GVC Holdings is trying to calm down its investors in regard to the press speculation associated with the HM Revenue and Customs (HMRC) investigation into the gambling giant’s former Turkish-facing business. Now, the company is trying to reassure its stakeholders that rumours that emerged in some media about a probe into alleged links of the former Turkish unit of the operator to online gambling payment processor Wirecard is all fake news.
The share price of GVC Holdings suffered a decline of almost 9% in early trading on the London Stock Exchange on July 30th. The decline seems to have been triggered by a speculative op-ed article by Alistair Osborne that was published in the Times. The article in question cited a theory regarding a possible connection between the recent announcement that the HMRC expanded its investigation’s scope into the former Turkish business of GVC Holdings and the alleged Wirecard links to money-laundering carried out by some online gambling operators.
Now, the gambling giant has explained that the investigation held by HMRC only relates to a former third-party payment service processor as far as it was linked to the provision of such services to the Turkish-facing business the company disposed of in 2017. The gambling giant further shared that GVC Holdings’ Board can confirm there has not been evidence of any of the links mentioned in the newspaper report.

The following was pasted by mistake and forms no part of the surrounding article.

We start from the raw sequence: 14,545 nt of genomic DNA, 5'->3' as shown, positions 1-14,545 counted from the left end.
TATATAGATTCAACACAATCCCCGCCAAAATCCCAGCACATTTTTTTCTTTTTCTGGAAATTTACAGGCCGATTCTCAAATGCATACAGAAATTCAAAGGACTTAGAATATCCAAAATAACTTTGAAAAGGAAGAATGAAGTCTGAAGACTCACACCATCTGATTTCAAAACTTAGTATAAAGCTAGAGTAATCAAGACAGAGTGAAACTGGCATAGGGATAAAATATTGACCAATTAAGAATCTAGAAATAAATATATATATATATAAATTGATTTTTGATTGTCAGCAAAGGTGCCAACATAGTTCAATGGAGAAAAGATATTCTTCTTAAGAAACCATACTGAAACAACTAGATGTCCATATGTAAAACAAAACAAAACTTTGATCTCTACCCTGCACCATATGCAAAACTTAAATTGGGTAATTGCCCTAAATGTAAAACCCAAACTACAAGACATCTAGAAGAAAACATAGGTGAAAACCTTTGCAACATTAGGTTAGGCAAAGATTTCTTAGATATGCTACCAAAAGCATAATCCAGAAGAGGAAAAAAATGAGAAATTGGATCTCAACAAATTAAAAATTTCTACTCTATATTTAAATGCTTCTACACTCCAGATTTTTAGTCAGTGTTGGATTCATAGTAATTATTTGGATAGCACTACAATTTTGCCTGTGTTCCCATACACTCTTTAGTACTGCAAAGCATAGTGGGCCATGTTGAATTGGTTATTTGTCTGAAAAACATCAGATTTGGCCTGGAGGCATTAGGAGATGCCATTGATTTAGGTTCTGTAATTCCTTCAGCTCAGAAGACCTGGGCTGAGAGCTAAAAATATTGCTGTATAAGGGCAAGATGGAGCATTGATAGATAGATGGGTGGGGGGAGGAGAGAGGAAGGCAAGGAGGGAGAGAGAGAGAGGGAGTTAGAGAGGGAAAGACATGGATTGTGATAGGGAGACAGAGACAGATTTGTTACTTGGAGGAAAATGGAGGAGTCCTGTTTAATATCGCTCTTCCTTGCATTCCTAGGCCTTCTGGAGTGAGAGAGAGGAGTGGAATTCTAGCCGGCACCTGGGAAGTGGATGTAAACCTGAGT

The gambling operator once again confirmed that it was fully compliant with the investigation of the competent authorities.
Wirecard Online Payment Processor Known for Connections with Controversial Sectors
As previously reported by Casino Guardian, the online payment processor Wirecard has been known for its connections with some controversial sectors, including gambling. In July 2020, the company fell under the HMRC’s investigation scope, after management found the operator to have manipulated its financial reports to prove it had $2 billion in reserves that had not actually existed.
Back in 2015, GVC Holdings purchased its market competitor bwin.party, which included the payment processing unit Kalixa. In the following year, GVC unloaded Kalixa but the division continued to process payments for the brands owned by the gambling giant. As reported by the Times, GVC Holdings refused to provide further details on whether Kalixa, now operating as PXP Financial, is still processing the company’s online gambling payments.
According to the speculations included in the op-ed article published in the Times, the Singapore-based company that acquired Kalixa at the time GVC Holdings disposed of the firm is currently subject to investigation for participating as a third-party acquiring partner of Wirecard. According to the article’s author, it is exactly the third-party arrangements that provided the online payment processor with the chance to continue collecting commissions on money transactions that involve sectors it is unwilling to be associated with anymore.